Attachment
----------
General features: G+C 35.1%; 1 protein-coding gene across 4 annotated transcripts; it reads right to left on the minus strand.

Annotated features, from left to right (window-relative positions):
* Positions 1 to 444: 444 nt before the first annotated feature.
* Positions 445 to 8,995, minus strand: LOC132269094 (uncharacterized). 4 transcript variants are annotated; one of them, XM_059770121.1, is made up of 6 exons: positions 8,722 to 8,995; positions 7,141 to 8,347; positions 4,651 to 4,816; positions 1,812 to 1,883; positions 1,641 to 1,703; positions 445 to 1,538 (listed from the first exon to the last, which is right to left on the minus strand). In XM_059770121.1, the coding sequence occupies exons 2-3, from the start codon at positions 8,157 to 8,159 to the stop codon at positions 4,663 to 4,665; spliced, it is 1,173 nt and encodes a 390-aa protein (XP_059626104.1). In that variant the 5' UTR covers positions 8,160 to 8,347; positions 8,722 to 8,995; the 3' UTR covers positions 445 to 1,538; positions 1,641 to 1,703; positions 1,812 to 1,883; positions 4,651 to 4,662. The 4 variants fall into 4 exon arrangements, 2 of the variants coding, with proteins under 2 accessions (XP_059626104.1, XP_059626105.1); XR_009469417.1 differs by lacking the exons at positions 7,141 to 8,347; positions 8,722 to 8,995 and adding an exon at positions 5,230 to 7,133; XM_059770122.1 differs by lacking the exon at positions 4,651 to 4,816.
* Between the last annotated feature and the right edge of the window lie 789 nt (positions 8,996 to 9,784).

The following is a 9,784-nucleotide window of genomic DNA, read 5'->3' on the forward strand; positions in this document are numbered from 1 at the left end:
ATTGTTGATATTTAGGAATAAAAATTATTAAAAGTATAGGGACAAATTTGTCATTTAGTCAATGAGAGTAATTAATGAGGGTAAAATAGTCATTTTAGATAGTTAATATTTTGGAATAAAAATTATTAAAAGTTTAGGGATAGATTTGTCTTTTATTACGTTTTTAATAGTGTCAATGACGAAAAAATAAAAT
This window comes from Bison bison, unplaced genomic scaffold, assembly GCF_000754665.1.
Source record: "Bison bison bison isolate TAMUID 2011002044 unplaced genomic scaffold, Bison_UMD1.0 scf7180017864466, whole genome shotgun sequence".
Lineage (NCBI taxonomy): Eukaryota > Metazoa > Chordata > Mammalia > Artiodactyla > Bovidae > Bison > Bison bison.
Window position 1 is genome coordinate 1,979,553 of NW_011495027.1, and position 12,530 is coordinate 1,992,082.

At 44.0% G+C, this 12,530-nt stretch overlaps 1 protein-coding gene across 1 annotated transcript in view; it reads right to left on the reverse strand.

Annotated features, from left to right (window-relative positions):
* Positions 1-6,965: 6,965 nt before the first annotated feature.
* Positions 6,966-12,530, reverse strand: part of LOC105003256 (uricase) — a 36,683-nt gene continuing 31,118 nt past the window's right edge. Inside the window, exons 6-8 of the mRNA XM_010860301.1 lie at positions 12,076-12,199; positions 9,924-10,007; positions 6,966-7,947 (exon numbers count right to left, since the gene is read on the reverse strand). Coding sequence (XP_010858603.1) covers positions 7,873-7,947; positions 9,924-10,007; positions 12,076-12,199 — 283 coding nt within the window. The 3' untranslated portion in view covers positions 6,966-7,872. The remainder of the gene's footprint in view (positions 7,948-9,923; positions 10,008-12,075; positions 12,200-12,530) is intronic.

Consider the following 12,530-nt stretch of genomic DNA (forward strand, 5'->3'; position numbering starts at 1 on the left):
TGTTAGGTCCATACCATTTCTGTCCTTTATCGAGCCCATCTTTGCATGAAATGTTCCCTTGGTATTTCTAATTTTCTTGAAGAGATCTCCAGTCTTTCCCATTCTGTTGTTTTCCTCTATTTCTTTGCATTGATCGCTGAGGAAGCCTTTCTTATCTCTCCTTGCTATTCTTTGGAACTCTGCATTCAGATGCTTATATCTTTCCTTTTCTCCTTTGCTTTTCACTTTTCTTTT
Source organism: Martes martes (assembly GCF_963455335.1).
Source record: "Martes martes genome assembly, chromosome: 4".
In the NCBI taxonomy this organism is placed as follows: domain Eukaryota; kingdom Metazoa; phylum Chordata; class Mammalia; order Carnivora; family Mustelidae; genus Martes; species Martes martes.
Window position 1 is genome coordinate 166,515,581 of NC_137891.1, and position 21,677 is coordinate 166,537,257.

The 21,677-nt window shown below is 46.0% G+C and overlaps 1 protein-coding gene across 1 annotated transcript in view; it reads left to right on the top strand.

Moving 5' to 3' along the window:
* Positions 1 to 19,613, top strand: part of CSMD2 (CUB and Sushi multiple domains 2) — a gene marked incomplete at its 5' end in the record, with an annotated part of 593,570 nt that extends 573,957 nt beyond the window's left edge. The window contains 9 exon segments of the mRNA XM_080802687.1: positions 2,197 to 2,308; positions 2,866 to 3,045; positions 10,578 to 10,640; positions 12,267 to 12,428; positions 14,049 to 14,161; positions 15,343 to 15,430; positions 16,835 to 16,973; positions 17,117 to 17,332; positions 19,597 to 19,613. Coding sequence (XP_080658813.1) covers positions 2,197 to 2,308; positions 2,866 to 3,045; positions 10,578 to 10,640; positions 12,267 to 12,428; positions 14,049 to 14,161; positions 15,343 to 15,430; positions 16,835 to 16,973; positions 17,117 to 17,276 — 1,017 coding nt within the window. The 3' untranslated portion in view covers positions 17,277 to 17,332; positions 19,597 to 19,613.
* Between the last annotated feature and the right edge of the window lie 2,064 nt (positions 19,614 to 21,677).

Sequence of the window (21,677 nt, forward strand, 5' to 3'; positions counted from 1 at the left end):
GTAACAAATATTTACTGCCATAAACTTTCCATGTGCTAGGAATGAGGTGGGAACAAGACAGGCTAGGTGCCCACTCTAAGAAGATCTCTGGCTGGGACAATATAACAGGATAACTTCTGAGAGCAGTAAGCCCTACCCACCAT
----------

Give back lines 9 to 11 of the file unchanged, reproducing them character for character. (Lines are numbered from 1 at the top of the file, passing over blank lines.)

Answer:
Source record: "Bison bison bison isolate TAMUID 2011002044 unplaced genomic scaffold, Bison_UMD1.0 scf7180017864466, whole genome shotgun sequence".
Lineage (NCBI taxonomy): Eukaryota > Metazoa > Chordata > Mammalia > Artiodactyla > Bovidae > Bison > Bison bison.
Window position 1 is genome coordinate 1,979,553 of NW_011495027.1, and position 12,530 is coordinate 1,992,082.